SINGAPORE--The Open Mobile Alliance (OMA) has announced a new industry standard that allows mobile operators to update cellphone firmware over-the-air.
According to OMA chairman Jari Alvinen, the new Firmware Update Management Object (Fumo) version 1.0 will now undergo further interoperability testing across cellular devices and networks before it becomes an official standard. With close to 400 members including Alcatel, Nokia, Motorola and Microsoft, the OMA promotes standard ways for cellphones to exchange data.
Alvinen said: "Devices are getting more complex. From device vendor and operator perspectives, there is an increasing need to update devices over- the-air." In over-the-air (OTA) transmission, data or applications are exchanged wirelessly and can also be encrypted for added security.
"Today, when you want a firmware update, you have to walk into a shop to get your cellphone 'flashed' with the new software," he said. The new Fumo standard, however, will allow a mobile operator to provide its subscribers with cellphone update services directly through its network--a job that has traditionally been undertaken by handset makers.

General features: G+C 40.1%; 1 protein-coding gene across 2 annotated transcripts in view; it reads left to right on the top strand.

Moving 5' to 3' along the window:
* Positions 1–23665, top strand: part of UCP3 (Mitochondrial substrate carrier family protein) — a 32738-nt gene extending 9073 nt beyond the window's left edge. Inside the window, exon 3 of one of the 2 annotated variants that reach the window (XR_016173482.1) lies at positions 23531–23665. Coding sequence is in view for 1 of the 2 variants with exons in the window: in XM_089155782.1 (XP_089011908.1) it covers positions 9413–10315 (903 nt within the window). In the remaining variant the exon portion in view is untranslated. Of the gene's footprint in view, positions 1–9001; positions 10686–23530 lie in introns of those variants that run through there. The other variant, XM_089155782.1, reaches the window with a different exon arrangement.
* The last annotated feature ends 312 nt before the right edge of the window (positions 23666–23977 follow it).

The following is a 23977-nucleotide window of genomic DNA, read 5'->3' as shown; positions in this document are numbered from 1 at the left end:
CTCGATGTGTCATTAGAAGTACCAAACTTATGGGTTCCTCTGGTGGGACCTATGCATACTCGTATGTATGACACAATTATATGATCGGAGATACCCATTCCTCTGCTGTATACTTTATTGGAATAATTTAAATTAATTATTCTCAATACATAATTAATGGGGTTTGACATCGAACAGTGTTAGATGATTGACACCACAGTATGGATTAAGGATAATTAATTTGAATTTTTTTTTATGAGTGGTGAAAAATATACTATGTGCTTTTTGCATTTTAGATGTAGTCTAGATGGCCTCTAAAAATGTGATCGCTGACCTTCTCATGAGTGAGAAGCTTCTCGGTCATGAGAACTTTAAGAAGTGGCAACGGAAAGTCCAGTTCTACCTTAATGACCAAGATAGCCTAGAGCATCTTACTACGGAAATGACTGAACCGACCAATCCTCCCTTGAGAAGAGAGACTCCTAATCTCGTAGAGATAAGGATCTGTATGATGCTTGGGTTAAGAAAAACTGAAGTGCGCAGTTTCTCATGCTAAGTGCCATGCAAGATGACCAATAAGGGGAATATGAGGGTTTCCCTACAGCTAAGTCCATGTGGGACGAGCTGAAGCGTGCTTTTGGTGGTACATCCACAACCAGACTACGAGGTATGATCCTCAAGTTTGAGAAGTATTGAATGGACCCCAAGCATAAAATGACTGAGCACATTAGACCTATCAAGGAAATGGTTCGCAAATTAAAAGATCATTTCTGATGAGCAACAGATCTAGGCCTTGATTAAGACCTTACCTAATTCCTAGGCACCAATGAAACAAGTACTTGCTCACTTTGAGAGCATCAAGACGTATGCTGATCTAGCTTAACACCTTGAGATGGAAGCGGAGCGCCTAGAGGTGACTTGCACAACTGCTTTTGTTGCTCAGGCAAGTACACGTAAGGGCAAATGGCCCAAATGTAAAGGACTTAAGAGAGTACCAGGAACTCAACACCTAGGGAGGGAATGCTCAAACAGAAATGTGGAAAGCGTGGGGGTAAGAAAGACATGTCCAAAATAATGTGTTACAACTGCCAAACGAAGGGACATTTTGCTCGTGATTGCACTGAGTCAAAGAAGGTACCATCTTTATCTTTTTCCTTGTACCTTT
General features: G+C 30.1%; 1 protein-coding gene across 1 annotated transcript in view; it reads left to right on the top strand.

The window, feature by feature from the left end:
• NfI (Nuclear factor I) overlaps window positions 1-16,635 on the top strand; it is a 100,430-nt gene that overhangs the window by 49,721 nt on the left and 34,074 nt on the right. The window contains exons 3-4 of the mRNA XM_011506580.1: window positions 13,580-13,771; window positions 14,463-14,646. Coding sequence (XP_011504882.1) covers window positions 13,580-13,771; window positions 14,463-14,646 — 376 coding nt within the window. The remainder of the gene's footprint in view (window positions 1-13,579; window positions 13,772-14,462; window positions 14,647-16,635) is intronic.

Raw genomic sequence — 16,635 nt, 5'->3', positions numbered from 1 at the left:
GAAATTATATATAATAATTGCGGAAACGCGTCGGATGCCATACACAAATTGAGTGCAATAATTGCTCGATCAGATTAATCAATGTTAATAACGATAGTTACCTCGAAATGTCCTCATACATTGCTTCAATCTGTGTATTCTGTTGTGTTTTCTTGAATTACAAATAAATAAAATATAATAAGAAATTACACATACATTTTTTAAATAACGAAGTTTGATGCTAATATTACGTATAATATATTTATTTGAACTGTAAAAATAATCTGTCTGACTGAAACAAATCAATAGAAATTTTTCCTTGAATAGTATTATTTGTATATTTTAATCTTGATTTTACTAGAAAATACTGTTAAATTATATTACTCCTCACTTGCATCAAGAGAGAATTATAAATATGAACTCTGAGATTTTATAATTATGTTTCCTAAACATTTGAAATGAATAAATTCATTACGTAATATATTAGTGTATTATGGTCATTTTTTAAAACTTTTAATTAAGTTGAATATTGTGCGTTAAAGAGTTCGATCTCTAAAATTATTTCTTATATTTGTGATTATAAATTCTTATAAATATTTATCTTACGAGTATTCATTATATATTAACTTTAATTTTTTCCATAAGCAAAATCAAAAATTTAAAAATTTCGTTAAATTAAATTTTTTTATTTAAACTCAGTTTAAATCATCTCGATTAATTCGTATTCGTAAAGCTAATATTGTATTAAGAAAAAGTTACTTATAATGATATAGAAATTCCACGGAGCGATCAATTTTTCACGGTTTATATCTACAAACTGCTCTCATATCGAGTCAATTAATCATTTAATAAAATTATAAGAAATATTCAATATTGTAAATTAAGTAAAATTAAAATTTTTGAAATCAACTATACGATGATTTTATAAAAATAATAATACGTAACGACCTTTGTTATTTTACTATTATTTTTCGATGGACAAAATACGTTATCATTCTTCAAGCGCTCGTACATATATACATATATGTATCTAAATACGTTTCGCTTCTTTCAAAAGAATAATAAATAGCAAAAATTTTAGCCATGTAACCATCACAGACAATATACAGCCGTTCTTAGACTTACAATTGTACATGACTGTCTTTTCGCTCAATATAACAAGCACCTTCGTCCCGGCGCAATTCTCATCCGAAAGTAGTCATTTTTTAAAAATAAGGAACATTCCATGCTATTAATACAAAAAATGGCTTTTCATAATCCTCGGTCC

More importantly, the new standard will allow cellphone operators to include specific firmware updates demanded by new mobile data services--a key driver to stem falling average revenues per user (ARPU). The specification also allows cellphone networks to be used in identifying devices that require a specific upgrade, before initiating a firmware update OTA, Alvinen said.
Jason Lim, a marketing communications executive from a Singapore-based healthcare services provider, welcomed the ability to get frequent firmware updates OTA.
The avid cellphone enthusiast said: "I'm always on the lookout for firmware updates to fix the bugs in my handsets. A firmware upgrade service delivered over-the-air certainly beats having to travel down to a handset service center."
Since its inception in 2002, the OMA has published 47 specifications relating to a wide variety of cellphone services including mobile e-mail, digital rights management (DRM) and push-to-talk over cellular.
Although OMA standards are largely aimed at standardizing cellular services, Alvinen said the organization began as a network-independent standards body. This means OMA standards can easily be applied to any wireless network, including 3G and WiMax, he said.
"We made a good decision back then," Alvinen said. "The world is rapidly converging and the network is getting transparent to users who care more about the services they're getting."
While the OMA was established to promote the use of standardized mobile services, travelers still do not get universal access to cellular networks and accompanying applications on a global scale. This is due to varying cellular network technologies adopted across countries and geographies.
"We're not working on the networking layer but the day when networks become seamless, we will be ready," Alvinen said, noting that one single application can then be delivered across networks running on different technologies.